The short answer here is yes.

    Yes, AGN Roots Grass-Fed Whey with no flavors or sweeteners is about as healthy as it gets if your gut health is normal.

    To readdress the initial claims drawing a false connection between the insulin response from whey protein and proportionate response in elevated insulin levels due to spiked blood sugar from consuming white bread is and always will be a stretch in throwing shade at the benefits of whey protein.

    Some facts to consider in summary -

    • All dense proteins (high protein per ounce) elicit an insulin response similar to dense carbohydrates and by design.
    • Insulin response from whey and a glycemic response that elicits an insulin response, as a result, are not the same thing.
    • Protein and carbohydrates differ in their post-ingestion efficacy of that insulin response in clearing glucose. In healthy individuals, we want to see insulin response correlating with glucose being removed from the blood – this is what we see with protein in general and whey in particular.
    • Numerous studies are exploring whey as a therapy to enhance insulin response in Type 2 diabetics. Whey is a fast-acting, complete, bioavailable protein source that can meet various individual protein needs.

    If you choose whey as your protein superfood, there are very few downsides if your body is healthy and your digestive system welcoming.

    References
    [1] Frid, Anders H, et al. “Effect of Whey on Blood Glucose and Insulin Responses to Composite Breakfast and Lunch Meals in Type 2 Diabetic Subjects.OUP Academic, Oxford University Press, 1 July 2005, https://academic.oup.com/ajcn/article/82/1/69/4863431.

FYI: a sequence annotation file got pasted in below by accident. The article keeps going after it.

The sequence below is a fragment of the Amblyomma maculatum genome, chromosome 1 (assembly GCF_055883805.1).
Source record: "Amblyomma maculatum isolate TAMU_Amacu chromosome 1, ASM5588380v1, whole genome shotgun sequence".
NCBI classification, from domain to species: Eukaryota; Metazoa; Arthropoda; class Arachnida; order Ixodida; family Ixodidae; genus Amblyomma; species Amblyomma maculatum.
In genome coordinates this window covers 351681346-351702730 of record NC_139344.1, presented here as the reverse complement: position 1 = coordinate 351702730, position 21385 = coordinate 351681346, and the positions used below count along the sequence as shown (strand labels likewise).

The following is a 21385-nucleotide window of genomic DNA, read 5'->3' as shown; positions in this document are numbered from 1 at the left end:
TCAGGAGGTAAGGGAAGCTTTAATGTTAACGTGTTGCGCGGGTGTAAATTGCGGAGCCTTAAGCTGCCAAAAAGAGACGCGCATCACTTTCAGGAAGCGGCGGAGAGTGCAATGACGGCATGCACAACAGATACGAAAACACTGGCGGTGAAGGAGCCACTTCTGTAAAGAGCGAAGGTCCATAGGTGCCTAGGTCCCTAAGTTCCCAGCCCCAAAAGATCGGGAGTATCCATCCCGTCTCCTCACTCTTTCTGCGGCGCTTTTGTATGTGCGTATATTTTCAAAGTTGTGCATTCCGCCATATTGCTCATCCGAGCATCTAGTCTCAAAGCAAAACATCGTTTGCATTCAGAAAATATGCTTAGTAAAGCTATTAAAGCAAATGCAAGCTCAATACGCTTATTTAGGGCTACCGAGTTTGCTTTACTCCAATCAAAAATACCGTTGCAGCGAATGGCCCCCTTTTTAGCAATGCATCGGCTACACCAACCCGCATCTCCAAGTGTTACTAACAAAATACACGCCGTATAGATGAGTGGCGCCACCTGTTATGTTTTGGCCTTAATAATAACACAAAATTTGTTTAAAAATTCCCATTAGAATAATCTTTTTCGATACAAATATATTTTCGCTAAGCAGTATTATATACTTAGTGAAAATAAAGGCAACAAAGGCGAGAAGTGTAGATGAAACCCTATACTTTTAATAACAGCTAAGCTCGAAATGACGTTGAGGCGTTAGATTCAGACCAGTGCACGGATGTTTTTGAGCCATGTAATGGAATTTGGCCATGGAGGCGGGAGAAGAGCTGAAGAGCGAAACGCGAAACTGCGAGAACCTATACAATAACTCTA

[2] Mignone, Linda E et al. “Whey protein: The "whey" forward for treatment of type 2 diabetes?.” World journal of diabetes vol. 6,14 (2015): 1274-84. doi:10.4239/wjd.v6.i14.1274
    [3] Marchetti, Piero et al. “Pancreatic Beta Cell Identity in Humans and the Role of Type 2 Diabetes.” Frontiers in cell and developmental biology vol. 5 55. 23 May. 2017, doi:10.3389/fcell.2017.00055
    [4] Toren, Eliana et al. “Partners in Crime: Beta-Cells and Autoimmune Responses Complicit in Type 1 Diabetes Pathogenesis.” Frontiers in immunology vol. 12 756548. 7 Oct. 2021, doi:10.3389/fimmu.2021.756548
    [5] Yang, Jun et al. “Leucine stimulates insulin secretion via down-regulation of surface expression of adrenergic α2A receptor through the mTOR (mammalian target of rapamycin) pathway: implication in new-onset diabetes in renal transplantation.” The Journal of biological chemistry vol. 287,29 (2012): 24795-806. doi:10.1074/jbc.M112.344259
    [6] Adams, Rachel L., and Kenneth Shane Broughton. “Insulinotropic Effects of Whey: Mechanisms of Action, Recent Clinical Trials, and Clinical Applications.Annals of Nutrition and Metabolism, Karger Publishers, 17 Aug. 2016, https://www.karger.com/article/fulltext/448665#.
    [7] Sousa, Gabriela T D et al. “Dietary whey protein lessens several risk factors for metabolic diseases: a review.” Lipids in health and disease vol. 11 67. 10 Jul. 2012, doi:10.1186/1476-511X-11-67
    [8] Liaset, Bjørn et al. “Seafood intake and the development of obesity, insulin resistance and type 2 diabetes.” Nutrition research reviews vol. 32,1 (2019): 146-167. doi:10.1017/S0954422418000240
    [9] Gunnerud, U J et al. “Effects of whey proteins on glycaemia and insulinaemia to an oral glucose load in healthy adults; a dose-response study.” European journal of clinical nutrition vol. 67,7 (2013): 749-53. doi:10.1038/ejcn.2013.88
    [10] Nilsson, Mikael, et al. “Glycemia and Insulinemia in Healthy Subjects after Lactose-Equivalent Meals of Milk and Other Food Proteins: The Role of Plasma Amino Acids and Incretins.” OUP Academic, Oxford University Press, 1 Nov. 2004, https://academic.oup.com/ajcn/article/80/5/1246/4690428.